The Library of Nineteenth-Century Photography

Elizabeth Leatherland, aged 111

Elizabeth Leatherland, aged 111

The centenarian Elizabeth Leatherland claimed to have been born in 1763 and to be 110 years old. The photograph was taken in 1874, a year or so after her age became a matter of debate and controversy in the press.

She died the following year, in 1875. According to a report of her death in The Times (25 January 1875): ‘Elizabeth Leatherland, the Tring centenarian, has this week expired, a year or more after the controversy in The Times as to her reputed age. She was an old woman when the living inhabitants of the neighbourhood were young. An old man, buried in the churchyard at Tring at the age of 93, always maintained that she was about ten years older than himself, and he knew her when she was a girl'. The article then goes into great detail rehashing the details of the controversy and the evidence for and against her being the Elizabeth Horam, her maiden name, whose birth was entered in the baptismal registry on 24 April 1763. Also included in the report are details of the state of her heart and lungs as well as her skin, voice and pulse, when examined by Sir Duncan Gibb a year or two before her death. The article concludes: ‘I take it though it is probably impossible to prove the exact age of Elizabeth Leatherland, so as to satisfy the demands of evidence, there is little ground for doubting she was a centenarian, and that it will never be proved she was not 112’.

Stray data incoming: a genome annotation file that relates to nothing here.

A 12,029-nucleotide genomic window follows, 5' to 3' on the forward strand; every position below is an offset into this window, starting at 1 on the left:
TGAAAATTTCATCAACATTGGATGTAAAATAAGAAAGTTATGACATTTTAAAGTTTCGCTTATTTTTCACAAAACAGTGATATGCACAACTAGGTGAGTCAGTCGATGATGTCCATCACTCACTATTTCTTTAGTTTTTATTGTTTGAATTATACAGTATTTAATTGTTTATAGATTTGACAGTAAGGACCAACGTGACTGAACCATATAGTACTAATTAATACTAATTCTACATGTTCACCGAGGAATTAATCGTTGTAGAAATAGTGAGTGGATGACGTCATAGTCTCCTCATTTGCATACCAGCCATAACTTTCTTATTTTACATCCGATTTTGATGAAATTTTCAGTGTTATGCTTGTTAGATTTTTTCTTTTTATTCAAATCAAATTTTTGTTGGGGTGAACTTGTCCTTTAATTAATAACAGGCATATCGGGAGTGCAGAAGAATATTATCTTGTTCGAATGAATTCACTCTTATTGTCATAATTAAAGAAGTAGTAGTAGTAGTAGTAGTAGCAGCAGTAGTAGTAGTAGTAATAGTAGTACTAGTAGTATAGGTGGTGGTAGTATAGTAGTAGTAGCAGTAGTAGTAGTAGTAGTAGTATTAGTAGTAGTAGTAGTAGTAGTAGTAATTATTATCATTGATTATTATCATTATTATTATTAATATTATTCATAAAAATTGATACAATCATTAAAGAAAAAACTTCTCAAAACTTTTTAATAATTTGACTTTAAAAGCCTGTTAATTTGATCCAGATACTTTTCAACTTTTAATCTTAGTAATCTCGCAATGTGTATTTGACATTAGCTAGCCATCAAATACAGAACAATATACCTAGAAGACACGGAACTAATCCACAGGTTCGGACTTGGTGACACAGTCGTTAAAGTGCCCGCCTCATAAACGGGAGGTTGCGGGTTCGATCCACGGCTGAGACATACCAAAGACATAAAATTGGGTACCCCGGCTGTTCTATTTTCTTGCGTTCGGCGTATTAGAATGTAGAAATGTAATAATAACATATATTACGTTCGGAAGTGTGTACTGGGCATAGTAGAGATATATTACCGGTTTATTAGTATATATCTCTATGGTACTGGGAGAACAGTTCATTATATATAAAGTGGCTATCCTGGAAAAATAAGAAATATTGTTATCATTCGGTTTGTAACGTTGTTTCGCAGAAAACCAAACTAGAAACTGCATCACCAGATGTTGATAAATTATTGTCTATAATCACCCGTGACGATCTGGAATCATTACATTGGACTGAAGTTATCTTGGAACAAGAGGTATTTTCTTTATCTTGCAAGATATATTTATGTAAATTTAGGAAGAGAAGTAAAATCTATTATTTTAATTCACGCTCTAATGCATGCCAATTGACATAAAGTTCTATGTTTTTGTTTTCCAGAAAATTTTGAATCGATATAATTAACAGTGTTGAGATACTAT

Photographed by W. and J. Piggott of Leighton Buzzard.


Code: 122371
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© Paul Frecker 2019